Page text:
Obviously, some of the events that have been reported in the news and spread all over social media are more egregious than others. Yes, there have been a few examples where an act of constraint or even violence may have been “justified” according to existing laws. However, most incidents that have led to public outrage were not justified and thus were rightly protested.
In the forest/world, people of color do suffer from police brutality, white supremacy, and systemic racism. That’s the forest. And it’s an old forest. So long as white America cannot see the forest for the trees—trees that conveniently confirm their biases—there will continue to be trouble in the forest.
Truism #2: Where There’s Smoke There’s Fire
According to Science magazine, the summer of 2020 witnessed the worst wildfire season on the West Coast in at least 70 years. The blazes have killed at least 35 people, destroyed hundreds of structures, and caused extreme air pollution that has threatened the health of millions of residents. Ecologists fear the wildfires could also inflict lasting damage on species and ecosystems.
Even if one can’t see the fires, almost everyone in the Western part of the United States and beyond can see or smell the smoke. Any reasonable person will conclude that the smoke proves there is fire. Where there’s that much smoke there’s always fire.
Because of the ubiquity of smart phone cameras, there is more than enough evidence of fire (i.e. police brutality, white supremacy, and systemic racism) than is needed to support the Black Lives Matter movement. And yet, even if we didn’t have all that physical evidence—the George Floyd murder being the most obvious and egregious example in the past year alone—even if all we had was eyewitness testimony from victims or bystanders, there is still enough smoke to claim that the fire is real.
So far, we have two truisms: 1) We can’t see the forest for the trees; and 2) Where’s there’s smoke there’s fire. Both truisms serve as appropriate analogies for the plight of black America in the 21st century, as they have for the last four centuries.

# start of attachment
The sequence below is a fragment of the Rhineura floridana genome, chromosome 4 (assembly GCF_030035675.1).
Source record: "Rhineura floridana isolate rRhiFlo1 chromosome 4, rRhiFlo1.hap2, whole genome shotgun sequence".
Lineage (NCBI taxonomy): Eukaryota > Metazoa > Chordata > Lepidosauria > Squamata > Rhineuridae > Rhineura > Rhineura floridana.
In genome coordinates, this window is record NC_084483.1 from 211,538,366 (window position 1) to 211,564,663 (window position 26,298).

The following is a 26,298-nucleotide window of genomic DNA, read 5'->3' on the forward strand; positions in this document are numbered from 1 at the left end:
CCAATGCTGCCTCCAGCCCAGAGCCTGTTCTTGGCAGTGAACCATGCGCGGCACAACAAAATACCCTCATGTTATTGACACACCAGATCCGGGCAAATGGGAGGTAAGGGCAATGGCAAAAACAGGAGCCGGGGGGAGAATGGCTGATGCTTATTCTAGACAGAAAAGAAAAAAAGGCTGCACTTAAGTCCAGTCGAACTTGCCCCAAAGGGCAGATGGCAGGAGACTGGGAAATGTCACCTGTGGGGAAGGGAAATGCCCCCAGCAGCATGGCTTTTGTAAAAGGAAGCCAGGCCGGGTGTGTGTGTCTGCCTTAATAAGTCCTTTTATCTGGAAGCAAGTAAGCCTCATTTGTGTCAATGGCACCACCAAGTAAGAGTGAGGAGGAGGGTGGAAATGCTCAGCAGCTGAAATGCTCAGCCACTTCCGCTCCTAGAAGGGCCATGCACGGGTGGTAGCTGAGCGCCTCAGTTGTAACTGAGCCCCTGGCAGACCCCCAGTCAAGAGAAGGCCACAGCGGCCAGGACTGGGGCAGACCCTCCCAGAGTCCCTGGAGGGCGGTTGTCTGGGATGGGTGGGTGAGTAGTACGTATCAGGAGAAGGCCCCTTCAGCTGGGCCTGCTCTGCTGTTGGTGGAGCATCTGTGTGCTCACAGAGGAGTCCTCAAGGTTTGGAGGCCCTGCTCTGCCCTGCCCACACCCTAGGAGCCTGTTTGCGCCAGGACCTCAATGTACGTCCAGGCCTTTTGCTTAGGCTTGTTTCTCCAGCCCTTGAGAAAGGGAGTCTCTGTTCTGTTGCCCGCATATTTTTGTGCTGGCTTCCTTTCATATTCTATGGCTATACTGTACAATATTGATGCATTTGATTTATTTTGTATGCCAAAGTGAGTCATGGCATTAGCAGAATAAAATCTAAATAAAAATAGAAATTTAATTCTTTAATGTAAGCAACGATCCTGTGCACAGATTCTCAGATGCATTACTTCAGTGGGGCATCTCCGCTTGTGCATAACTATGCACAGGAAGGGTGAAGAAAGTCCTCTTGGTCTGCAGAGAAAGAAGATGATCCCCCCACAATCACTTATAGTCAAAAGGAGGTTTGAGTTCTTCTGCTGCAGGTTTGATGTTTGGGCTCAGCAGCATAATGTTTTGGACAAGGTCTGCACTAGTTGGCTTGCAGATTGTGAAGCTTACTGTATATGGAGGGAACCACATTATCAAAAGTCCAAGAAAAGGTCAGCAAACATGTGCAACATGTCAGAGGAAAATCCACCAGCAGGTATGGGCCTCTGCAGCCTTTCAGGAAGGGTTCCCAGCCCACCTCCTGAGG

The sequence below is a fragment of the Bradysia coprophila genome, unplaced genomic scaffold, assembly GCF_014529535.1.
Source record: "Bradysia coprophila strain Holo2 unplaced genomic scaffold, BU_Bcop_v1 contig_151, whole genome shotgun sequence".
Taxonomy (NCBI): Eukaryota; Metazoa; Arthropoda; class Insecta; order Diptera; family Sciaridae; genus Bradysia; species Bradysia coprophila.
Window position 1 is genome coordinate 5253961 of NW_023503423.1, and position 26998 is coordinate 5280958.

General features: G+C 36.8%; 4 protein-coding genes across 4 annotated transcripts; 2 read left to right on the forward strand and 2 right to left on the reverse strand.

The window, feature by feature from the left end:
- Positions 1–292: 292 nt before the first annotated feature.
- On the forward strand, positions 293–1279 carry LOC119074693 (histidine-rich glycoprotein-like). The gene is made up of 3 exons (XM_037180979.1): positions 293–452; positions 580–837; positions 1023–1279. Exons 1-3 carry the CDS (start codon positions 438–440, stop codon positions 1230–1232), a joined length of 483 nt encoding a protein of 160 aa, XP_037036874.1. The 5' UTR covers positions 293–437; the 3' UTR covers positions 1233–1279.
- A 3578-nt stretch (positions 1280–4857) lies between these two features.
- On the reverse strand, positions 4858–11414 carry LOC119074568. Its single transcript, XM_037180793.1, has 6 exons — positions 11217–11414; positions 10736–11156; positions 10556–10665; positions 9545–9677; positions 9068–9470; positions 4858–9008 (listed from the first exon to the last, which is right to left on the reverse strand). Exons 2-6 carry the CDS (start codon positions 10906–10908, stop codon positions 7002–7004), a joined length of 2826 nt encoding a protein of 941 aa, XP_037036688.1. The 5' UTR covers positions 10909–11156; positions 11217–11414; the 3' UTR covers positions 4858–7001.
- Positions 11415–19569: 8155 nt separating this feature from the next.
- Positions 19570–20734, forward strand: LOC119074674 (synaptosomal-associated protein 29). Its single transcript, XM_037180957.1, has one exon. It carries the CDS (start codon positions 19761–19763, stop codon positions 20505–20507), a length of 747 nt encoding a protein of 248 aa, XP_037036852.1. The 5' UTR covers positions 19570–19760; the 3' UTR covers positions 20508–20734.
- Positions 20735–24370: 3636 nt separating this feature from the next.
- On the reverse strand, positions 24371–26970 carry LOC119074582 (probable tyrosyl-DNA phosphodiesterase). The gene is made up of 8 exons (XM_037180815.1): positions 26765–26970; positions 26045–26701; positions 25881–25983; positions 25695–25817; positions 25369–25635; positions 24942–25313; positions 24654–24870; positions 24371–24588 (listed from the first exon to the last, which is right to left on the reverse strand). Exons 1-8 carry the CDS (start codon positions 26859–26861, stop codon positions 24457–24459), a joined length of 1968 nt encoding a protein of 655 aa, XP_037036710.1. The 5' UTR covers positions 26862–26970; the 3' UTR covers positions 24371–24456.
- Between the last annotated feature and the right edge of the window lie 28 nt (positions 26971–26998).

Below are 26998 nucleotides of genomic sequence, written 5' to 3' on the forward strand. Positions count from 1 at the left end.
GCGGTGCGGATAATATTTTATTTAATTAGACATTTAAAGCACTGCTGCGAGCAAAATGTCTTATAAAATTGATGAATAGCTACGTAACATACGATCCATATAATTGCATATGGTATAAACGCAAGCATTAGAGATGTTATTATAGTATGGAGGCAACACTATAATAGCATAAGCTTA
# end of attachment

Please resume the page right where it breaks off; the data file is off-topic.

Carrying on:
Both truisms can help us overcome our natural prejudices and our confirmation biases to become part of the solution rather than the problem. Both truisms can help us open our eyes, followed by our hearts.
But now I would like to bring a question into this conversation, one that has been asked on many occasions, often for the sake of intellectual frivolity. It’s a fun question, but in the context of the analogy between the plight of forests and people of color, it is one that is worth pondering. Here it is:
If a tree falls in the forest, and there’s no one there to hear it, does it make a sound?
The Canadian songwriter, social activist, and environmentalist, Bruce Cockburn posed that question in the chorus of his 1989 song, “If a Tree Falls” and frames it within the context of deforestation.
I suggest that the plight of people of color in America today is analogous to deforestation. Trees are being “cut down,” too often, and for unnecessary reasons. In this analogy, law enforcement officers, a justice system that applies the law unequally, and white supremacists are the lumberjacks.
“If a tree falls in the forest, and there’s no one there to hear it, does it make a sound?” is a thought experiment that raises questions about observation and perception. Like the two truisms I stated earlier, this is a question that uses one of our five senses in an analogous way.
Think about it this way: If we can’t see the forest for the trees, does that mean we can’t see what is happening to people of color? If we can’t smell the smoke, does that mean there is no police brutality, white supremacy, and systemic racism? And if we can’t hear the sound of falling trees, does that mean people of color aren’t really falling?
Although, I can’t breathe seems pretty clear to me.
This is the dilemma for those who support, even indirectly with their inaction, such things as police brutality, white supremacy, and systemic racism: We can see it, we can smell it, and we can hear it. Once we wake up and conclude that everyone in the forest matters, then, and only then, can we say, unequivocally, All Life Matters. Until then, we need to give voice to those that do not seem to matter.